Economic Report: Construction on new homes retreats as builders grapple with supply-chain headaches

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The numbers: Construction of new homes slowed considerably as builders contend with shortages of labor and building materials, but the demand for housing remains elevated for now.

U.S. home builders started construction on homes at a seasonally-adjusted annual rate of 1.57 million in April, representing a 9.5% decrease from the previous month’s downwardly-revised figure, the U.S. Census Bureau reported Tuesday.

Compared with April 2020 though, housing starts were up 67%, though the year-over-year comparison is skewed somewhat by the effects of the COVID-19 pandemic’s onset a year ago.

The pace of permitting for new housing units increased again in March. Permitting for new homes occurred at a seasonally-adjusted annual rate of 1.76 million, up 0.3% from March and 61% from a year ago.

Economists polled by MarketWatch had expected housing starts to occur at a pace of 1.70 million and building permits to come in at a pace of 1.77 million.

What happened: Single-family housing starts and permits declined on a monthly basis, by 13% and roughly 4% respectively. The decline in single-family starts outweighed a 4% increase in multifamily starts. Permits for buildings with five or more housing units also increased.

A slowdown in new-home construction in the Midwest drove much of the decline — though housing starts also decreased in the South. Both the Northeast and West saw an uptick in housing starts, though single-family starts declined or remained flat in every part of the country last month.

Home completions fell more than 4% on a monthly basis in April.

The big picture: The factors that contributed to the strong demand for new homes remain in place, as was evidenced by May’s report on home builder confidence. Demographic shifts and the pandemic have created more interest in homeownership — and that interest is being stoked even further by low mortgage rates. A shortage of existing homes for sale, however, is pushing more people into the market for new homes, as evidenced by the continued improvement in building permits.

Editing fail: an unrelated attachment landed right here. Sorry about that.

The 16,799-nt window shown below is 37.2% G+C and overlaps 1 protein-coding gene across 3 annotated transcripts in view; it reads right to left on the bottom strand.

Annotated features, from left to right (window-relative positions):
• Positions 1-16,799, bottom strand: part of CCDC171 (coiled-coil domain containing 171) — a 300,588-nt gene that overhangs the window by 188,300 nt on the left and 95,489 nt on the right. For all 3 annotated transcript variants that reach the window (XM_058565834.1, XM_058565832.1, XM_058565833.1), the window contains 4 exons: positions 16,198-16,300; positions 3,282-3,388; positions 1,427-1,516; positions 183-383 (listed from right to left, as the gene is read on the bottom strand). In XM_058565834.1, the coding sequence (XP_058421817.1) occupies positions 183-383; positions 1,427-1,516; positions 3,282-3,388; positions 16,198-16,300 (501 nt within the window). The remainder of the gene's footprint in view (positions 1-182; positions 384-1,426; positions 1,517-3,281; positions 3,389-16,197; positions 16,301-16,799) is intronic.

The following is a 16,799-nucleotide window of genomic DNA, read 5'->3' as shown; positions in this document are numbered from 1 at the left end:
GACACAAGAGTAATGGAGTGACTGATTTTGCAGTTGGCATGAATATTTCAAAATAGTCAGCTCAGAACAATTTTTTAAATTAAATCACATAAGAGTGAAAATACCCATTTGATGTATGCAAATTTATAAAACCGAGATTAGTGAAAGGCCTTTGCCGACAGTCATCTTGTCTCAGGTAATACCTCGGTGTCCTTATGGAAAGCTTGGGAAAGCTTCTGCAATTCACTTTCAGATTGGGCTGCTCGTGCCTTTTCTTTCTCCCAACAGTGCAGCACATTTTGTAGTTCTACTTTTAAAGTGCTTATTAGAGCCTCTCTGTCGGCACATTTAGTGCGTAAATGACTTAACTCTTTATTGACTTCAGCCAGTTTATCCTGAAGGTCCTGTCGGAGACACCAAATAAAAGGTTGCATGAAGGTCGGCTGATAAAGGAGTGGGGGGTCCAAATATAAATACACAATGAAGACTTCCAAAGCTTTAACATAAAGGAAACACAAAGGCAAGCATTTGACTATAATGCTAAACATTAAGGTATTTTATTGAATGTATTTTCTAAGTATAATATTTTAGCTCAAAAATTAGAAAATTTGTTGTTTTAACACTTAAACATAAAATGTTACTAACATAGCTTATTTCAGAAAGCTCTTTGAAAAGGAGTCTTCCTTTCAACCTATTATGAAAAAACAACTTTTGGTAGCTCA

But a look at Census Bureau data on the number of homes that were permitted but not started hints at the more pressing issue at hand: This figure increased 5% between March and April.

“After weather effects downwardly distorted February’s figure, there was always a feeling that March’s print represented an overshoot of the underlying trend as builders caught up on projects that were delayed by the weather,” said Andrew Grantham, a senior economist with CIBC Capital Markets.

“However, the deceleration in April was more pronounced than expected and is likely a sign that shortages of some materials, particularly lumber, and potentially labor as well, are impacting building activity,” Grantham added.

What they’re saying: “Overall, we think building activity for new, single-family homes will remain supported by low inventories of new and existing homes and still-positive demand. However, rising input costs and a lack of availability are boosting prices, a headwind for affordability,” Rubeela Farooqi, chief U.S. economist at High Frequency Economics, wrote in a research note ahead of the report’s release.

“Building permit issuance tends to track new home sales, but developers will be aware that mortgage demand has fallen sharply, likely depressing future sales,” Ian Shepherdson, chief economist at Pantheon Macroeconomics, wrote in a research note released before the housing starts report.

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